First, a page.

Explore Now, Exploit Later – A Strategy for Living a More Fulfilling Life

To explore or to exploit?… that is the question.

The choice of whether to explore or exploit is a lifelong dilemma. And despite the fact that you may be completely oblivious to it, this is a question that you have – albeit subconsciously – probably asked yourself every single day of your life.

Do you explore? i.e try out new experiences, venture into new territories, and gain new information. Or, do you exploit? i.e take advantage of the knowledge that you already possess, relationships that you have already built and activities that you have already done.

If you overexploit and under explore then you miss out on numerous opportunities to increase your overall happiness and improve your life, because you are too busy taking advantage of what you already know, are well accustomed to, and are completely comfortable with.

Conversely, if you over explore and under exploit, then you risk spending a large part of your life running around, continuously chasing waterfalls. With the hope and desire that the next experience/adventure/relationship/qualification/job/restaurant/sexual encounter is going to be much better than the last.

Exploration

Since birth, we have been exploring. As a baby, we place random objects into our mouth. As we age and improve on our motor skills, we bravely crawl/walk/run around in all sorts of unknown and unsafe environments. As we enter adolescence we start experimenting with drugs, alcohol and our sexuality. And as we enter into adulthood, we jump around from job to job and sometimes even career to career, as we try and find something that we are good at, that we are ‘passionate’ about and that we enjoy, or at the very least, don’t hate. Without exploring we will never truly know or understand anything new and novel. Without exploring we cannot grow. Without exploring we cannot truly progress in life.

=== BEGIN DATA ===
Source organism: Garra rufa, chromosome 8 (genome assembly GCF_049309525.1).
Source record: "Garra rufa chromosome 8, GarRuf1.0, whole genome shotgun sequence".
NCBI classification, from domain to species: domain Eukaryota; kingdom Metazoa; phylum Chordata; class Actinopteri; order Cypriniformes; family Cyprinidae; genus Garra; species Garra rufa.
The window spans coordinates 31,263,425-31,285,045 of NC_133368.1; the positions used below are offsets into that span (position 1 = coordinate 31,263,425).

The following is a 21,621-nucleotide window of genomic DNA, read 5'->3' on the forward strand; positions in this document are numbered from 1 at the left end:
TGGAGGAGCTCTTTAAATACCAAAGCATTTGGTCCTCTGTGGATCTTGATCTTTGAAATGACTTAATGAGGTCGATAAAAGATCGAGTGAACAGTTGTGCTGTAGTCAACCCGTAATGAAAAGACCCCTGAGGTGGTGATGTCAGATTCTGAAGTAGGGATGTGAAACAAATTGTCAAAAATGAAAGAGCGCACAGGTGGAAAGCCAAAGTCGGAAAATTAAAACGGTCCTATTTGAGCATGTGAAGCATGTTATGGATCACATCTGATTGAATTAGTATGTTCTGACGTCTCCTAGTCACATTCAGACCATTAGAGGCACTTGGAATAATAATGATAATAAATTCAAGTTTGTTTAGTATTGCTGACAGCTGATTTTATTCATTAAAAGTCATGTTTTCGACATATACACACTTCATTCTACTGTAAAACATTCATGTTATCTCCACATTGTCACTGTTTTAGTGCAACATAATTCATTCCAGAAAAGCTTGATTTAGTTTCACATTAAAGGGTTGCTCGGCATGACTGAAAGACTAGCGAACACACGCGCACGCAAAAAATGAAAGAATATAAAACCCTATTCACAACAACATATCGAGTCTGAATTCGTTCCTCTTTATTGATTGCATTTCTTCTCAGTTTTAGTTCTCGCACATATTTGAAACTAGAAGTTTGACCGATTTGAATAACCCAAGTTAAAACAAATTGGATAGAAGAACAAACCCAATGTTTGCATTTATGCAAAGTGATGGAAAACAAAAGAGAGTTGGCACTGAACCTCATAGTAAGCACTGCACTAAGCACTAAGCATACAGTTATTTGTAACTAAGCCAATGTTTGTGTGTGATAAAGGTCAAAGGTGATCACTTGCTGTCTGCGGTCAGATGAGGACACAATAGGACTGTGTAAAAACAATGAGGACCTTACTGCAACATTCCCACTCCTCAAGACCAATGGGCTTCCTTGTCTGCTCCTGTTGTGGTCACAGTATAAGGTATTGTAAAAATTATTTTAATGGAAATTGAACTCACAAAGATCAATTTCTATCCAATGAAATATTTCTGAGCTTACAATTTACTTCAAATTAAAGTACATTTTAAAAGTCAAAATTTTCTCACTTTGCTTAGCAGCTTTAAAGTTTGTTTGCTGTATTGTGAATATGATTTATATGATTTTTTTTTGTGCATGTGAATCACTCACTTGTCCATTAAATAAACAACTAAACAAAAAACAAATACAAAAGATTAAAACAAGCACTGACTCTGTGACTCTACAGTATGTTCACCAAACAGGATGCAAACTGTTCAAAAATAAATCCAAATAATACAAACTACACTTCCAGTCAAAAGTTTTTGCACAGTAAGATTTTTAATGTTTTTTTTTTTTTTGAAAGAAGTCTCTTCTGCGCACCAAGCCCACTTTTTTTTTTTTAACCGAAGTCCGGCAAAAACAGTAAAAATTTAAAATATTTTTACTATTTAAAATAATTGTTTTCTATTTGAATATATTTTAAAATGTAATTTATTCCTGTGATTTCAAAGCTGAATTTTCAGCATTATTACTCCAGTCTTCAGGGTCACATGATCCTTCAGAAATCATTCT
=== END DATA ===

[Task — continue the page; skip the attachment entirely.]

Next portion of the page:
Exploitation

On the other hand, and in what I would imagine being the majority of cases, we tend to exploit what we already know, or what we have been told is right. Human beings are extremely social animals and we are brought up in environments that foster particular traditions, perspectives, and activities. We are creatures of habit, and we tend to unconsciously fall into patterns of repetition as soon as we find something that we are somewhat comfortable with. We end up eating the same food, hanging around the same people, doing the same tasks, staying in the same locations and traveling to the same destinations (…using the exact same routes).

We have a tendency to become complacent very quickly and extremely easily. And this is because we enjoy, and to an extent depend on our ability to predict the outcome of certain situations, a valuable trait that is extremely easy to explain from an evolutionary perspective. According to the non peer-reviewed Theory of Evolution by Dr. Benjamin J. Mmari (PhD, Evolutionary Biology, School of Life): our more risk-tolerant, outgoing and adventurous ancestors out there in the predator-ridden savannah had a much lower life expectancy, whereas our ancestors who stayed indoors, Uber Ate (Uber Eatsted?) the same meal, and Netflixed & Chilled were much more likely to live longer, procreate and pass on their risk-averse genes onto the next generation.

It goes without saying that our life will eventually need some sort of stability, whether it be socially, intimately, financially or healthwise. So it is easy to see why exploiting is necessary. Without exploiting we would not have any sense of consistency. Without exploiting we would not have any confidence in our ability to produce predictable outcomes, which in some cases could literally be the difference between life and death.